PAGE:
KERRY HUBARTT: Honestly, I think the study on swearing is, well, crap
So, the more a person uses profanity, the more honest they are?
That’s the conclusion of a study published in the Social Psychological and Personality Science journal in 2017 that I found in a Facebook post this week from an article on Indy100.com, a British news site launched by The Independent newspaper.
The study analyzing swearing in society was conducted by an international team of researchers led by Gilad Feldman of Maastricht University in the Netherlands. The Indy500 article included a link to the actual report on the study, complete with graphs, charts, survey questions and references. The study included questions posed to a group of 276 participants, such as “How often do you curse?” and “What might be the reasons you curse?” There was also a long list of questions about mood, personality, integrity, honesty and other factors that might be related to the use of profanity. The participants were asked to list their favorite swear words and to keep track of their everyday use of profanity.
Profanity, in the framework of the study, refers to “obscene language including taboo and swear words, which in regular social settings are considered inappropriate and in some situations unacceptable. It often includes sexual references, blasphemy, objects eliciting disgust, ethnic-racial-gender slurs, vulgar terms or offensive slang.”
The above definition reflects what I’ve always been taught about profanity. It’s bad. I’m from the old school where, like Ralphie in “A Christmas Story,” I’d likely get a bar of soap in my mouth if I used a bad word.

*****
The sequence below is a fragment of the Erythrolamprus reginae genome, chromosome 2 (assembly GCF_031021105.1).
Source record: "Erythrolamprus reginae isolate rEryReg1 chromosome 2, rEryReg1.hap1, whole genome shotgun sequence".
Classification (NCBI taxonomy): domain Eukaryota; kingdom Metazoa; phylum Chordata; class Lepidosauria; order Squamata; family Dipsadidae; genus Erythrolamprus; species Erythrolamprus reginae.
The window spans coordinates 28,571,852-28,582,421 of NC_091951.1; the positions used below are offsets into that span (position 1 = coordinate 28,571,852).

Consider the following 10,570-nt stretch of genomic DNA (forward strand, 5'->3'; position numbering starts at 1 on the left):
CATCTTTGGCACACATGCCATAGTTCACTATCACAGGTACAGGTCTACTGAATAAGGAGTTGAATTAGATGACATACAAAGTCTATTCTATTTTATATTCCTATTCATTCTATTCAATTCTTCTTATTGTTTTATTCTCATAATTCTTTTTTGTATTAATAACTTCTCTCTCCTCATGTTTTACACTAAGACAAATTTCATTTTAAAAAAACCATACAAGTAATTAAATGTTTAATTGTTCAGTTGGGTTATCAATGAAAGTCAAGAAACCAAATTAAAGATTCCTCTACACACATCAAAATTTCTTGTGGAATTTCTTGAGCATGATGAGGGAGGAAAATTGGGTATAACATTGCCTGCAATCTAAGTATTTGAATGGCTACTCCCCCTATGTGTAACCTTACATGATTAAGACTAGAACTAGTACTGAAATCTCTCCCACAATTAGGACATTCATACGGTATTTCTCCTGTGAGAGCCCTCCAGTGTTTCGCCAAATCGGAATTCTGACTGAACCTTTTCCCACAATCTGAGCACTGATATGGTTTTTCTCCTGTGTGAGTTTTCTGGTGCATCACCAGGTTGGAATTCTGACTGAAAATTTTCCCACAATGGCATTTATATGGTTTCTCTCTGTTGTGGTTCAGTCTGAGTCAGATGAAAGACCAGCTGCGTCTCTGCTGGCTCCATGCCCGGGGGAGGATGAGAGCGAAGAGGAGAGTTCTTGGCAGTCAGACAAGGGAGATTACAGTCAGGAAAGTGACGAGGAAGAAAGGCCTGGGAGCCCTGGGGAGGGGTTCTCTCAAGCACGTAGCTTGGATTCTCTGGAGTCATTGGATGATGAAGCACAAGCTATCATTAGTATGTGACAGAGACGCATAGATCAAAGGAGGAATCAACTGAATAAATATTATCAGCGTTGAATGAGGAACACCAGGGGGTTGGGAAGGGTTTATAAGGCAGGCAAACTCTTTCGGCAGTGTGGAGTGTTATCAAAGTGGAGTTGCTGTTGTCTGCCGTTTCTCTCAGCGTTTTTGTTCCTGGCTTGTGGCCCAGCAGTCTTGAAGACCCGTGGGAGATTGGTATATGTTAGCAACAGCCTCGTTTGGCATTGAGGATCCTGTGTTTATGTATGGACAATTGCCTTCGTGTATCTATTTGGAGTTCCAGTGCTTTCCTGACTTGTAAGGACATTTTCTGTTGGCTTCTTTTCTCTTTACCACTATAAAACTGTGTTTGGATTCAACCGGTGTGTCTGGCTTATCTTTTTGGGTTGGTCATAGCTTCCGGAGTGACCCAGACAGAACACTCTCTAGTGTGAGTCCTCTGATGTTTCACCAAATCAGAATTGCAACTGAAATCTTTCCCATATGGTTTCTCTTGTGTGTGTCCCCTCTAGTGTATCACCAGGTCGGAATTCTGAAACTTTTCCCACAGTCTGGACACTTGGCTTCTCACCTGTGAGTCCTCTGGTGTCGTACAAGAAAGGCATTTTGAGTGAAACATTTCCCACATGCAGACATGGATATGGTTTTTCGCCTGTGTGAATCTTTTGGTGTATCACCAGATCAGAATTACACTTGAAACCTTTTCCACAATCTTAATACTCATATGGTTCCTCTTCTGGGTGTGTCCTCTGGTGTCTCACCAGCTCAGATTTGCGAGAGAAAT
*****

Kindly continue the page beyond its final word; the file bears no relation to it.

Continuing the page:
The study’s test subjects also completed a psychological survey designed to gauge their honesty, which the researchers intended to use to rank their likelihood for lying.
According to the study, “profanity is commonly related to the expression of emotions such as anger, frustration or surprise. The spontaneous use of profanity is usually the unfiltered genuine expression of emotions.”
In one part of the study, the researchers actually used Facebook in their research because it has been found that the world’s most dominant social network is “an extension of real-life social context, allowing individuals to express their actual selves.” Facebook profiles, it has been determined, “have been found to provide fairly accurate portrayals of their users’ personalities and behaviors.”
So the team analyzed 70,000 Facebook profiles to look for the presence of profanities and other “signifiers of honesty” online.
The overall study concluded that a higher rate of profanity use was associated with more honesty.
Does that mean I’m less honest because I don’t swear? Seriously? Obeying the teachings of my parents and my church makes me less prone to be honest and trustworthy? Using one vice (profanity) indicates I’m less likely to use another (lying)?
It’s a bit disconcerting, too, from my perspective that these study findings might be used to validate and perhaps encourage the use of profanity. Just what this society doesn’t need.
Kerry Hubartt is the former editor of The News-Sentinel.